KNOXVILLE, Tenn (WVLT) -- Two assault rifles, 40 pounds of pot and so many twenties, fifties and hundred dollar bills they needed an electric sorter to count them all!
Credit three police agencies, and a drug dog's sharp nose for the Knox County bust.
Volunteer TV's Gordon Boyd says the leg-work has just begun.
Sheriff Jones says they found the stash in a storage unit in West Knox County.
He won't say where.
In part because deputies are checking other storage units, looking for more.
He won't say.
Such is the nature of undercover work.
Such can be fodder during election years.
Jimmy "JJ" Jones, the Knox County Sheriff, "the marijuana is not really a high grade of marijuana."
Knox County's sheriff says judge this bust not by the quality of weed but the quantity of cash.
Almost 194 grand.
Jones says, "at one point in time, somebody sold a lot of drugs."
Who that somebody is, isn't clear.
Nobody's under arrest yet.
Randy Tyree, the candidate for Knox County Sheriff says, "that was what we call in this business, a lucky hit. That was not developed out of an undercover operation."
The sheriff says it came out of four or five months undercover, but he won't get into specifics.
Opponent Randy Tyree though, insists law enforcement has lost some of its edge since the sheriff's department and Knoxville police dissolved the Metro narcotics unit 11 years ago.
"You've gotta have more of a focus on the enforcement angle, rather than letting things slide."
We may be seeing fewer headline grabbers, such as the infamous Motel 6 Meth Bust two and a half years ago.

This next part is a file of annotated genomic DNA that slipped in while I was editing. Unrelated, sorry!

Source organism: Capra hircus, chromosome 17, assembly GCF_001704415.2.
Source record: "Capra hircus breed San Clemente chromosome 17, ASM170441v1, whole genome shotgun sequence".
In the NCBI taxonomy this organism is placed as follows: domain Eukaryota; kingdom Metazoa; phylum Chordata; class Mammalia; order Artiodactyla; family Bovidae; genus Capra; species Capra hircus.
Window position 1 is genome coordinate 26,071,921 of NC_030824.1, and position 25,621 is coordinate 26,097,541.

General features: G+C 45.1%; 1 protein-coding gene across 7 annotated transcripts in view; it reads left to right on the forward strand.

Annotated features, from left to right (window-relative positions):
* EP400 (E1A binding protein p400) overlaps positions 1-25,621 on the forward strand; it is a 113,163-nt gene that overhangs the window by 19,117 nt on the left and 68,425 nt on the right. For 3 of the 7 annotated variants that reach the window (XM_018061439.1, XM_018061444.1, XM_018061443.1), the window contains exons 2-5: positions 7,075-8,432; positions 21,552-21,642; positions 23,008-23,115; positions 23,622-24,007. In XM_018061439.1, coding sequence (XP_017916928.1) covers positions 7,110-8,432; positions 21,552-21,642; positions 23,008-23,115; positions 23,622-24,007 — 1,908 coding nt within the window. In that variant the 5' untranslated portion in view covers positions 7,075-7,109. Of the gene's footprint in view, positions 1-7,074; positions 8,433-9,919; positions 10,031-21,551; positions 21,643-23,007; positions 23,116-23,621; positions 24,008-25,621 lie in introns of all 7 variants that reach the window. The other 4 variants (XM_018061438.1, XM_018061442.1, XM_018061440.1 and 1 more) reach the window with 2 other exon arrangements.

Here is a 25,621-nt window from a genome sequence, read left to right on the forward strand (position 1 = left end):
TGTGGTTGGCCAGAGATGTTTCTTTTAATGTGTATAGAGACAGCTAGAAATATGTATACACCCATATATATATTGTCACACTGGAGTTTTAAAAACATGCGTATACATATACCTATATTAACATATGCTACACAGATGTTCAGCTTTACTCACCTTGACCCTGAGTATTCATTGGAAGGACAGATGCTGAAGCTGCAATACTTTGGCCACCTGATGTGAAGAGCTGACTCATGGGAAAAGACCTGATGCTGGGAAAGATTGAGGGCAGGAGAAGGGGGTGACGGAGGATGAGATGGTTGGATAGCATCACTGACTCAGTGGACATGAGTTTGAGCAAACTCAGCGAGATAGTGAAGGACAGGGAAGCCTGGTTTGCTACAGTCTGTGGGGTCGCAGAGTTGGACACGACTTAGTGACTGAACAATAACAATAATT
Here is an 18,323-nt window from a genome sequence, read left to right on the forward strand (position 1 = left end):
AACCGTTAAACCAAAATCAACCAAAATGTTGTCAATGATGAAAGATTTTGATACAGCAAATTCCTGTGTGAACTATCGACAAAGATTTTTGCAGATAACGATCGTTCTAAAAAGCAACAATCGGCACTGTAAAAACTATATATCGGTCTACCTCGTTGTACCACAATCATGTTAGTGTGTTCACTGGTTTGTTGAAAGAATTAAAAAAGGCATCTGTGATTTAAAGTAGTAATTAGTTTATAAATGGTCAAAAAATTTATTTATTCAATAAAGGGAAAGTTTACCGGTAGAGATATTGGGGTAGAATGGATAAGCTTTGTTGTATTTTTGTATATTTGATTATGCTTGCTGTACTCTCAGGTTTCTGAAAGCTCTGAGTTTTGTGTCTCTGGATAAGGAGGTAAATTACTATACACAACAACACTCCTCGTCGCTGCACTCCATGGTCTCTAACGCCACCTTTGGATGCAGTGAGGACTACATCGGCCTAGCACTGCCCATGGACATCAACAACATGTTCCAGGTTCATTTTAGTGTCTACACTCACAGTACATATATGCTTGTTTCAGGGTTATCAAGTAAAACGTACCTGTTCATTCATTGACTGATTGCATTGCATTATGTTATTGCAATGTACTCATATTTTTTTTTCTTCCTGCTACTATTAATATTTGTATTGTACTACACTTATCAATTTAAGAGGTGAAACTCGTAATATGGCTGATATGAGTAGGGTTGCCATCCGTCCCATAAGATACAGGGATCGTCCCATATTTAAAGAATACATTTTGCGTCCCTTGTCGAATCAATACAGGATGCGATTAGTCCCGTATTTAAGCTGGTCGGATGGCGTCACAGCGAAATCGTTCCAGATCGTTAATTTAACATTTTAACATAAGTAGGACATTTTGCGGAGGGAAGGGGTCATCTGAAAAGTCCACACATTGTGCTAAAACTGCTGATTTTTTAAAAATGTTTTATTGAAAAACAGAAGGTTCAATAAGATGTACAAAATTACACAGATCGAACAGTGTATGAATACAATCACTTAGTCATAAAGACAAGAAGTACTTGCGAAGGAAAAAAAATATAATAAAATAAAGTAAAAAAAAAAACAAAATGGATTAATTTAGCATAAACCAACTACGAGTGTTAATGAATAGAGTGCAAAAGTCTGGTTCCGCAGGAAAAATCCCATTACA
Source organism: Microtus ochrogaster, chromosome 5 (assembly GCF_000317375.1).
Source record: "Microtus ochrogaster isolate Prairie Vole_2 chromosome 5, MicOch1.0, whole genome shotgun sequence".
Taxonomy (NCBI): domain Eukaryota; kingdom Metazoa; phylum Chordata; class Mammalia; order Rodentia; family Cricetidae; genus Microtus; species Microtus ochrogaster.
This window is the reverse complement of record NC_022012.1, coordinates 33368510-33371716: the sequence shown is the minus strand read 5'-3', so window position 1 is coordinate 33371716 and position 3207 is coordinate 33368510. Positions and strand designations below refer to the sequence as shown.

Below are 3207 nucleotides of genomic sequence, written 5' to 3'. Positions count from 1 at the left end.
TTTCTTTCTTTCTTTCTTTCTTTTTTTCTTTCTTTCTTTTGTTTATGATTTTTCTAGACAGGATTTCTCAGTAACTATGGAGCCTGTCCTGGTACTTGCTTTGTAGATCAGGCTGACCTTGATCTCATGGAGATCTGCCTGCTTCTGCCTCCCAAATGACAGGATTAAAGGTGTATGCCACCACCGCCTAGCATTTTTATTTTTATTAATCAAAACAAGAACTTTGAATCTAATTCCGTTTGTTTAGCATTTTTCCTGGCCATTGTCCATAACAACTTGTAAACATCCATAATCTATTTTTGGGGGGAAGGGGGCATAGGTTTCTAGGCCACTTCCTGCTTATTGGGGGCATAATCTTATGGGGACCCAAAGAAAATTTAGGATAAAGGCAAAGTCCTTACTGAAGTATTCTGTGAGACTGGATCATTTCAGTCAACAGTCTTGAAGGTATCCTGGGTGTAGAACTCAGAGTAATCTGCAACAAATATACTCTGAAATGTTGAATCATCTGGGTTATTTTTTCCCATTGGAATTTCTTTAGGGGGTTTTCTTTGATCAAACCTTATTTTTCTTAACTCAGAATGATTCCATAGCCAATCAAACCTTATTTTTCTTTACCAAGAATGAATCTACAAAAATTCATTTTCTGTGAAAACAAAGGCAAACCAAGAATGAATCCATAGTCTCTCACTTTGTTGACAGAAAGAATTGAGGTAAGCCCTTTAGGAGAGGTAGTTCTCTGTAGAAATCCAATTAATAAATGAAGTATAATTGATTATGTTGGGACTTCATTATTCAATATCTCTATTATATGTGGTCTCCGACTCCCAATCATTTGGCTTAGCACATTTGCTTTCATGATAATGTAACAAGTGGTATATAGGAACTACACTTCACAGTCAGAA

But enforcers say that the drug trade itself may be changing.
Jones says, "73 percent of all crimes committed in Tennessee are drug-related. It's not something that's going away, but we believe we have a pretty good handle on it."
Beyond the half-dozen DARE officers, Knox County's drug war has few public faces.
Sheriff Jones won't even say how large his narcotics unit is, except that its county budget is about 327 grand, and federal grants cover about 24,000 in overtime.
"My background is in enforcement, and that's where you really need to bring the hammer down."
Do you define enforcement by how many you arrest, or how much dope and cash seized?
Each of the past two years, the sheriff's office has averaged more than 300 in asset forfeitures, drug loot, returned to Knox County.
Knox county will split some of the cash from this haul with Clinton police, and the Loudon County Sheriff's office, for helping the investigation.
Sheriff Jones says the drug fighting strategy needs no major changes.
Tyree says he wouldn't know how to beef up enforcement until he could study the department's budget, in detail, after he's elected.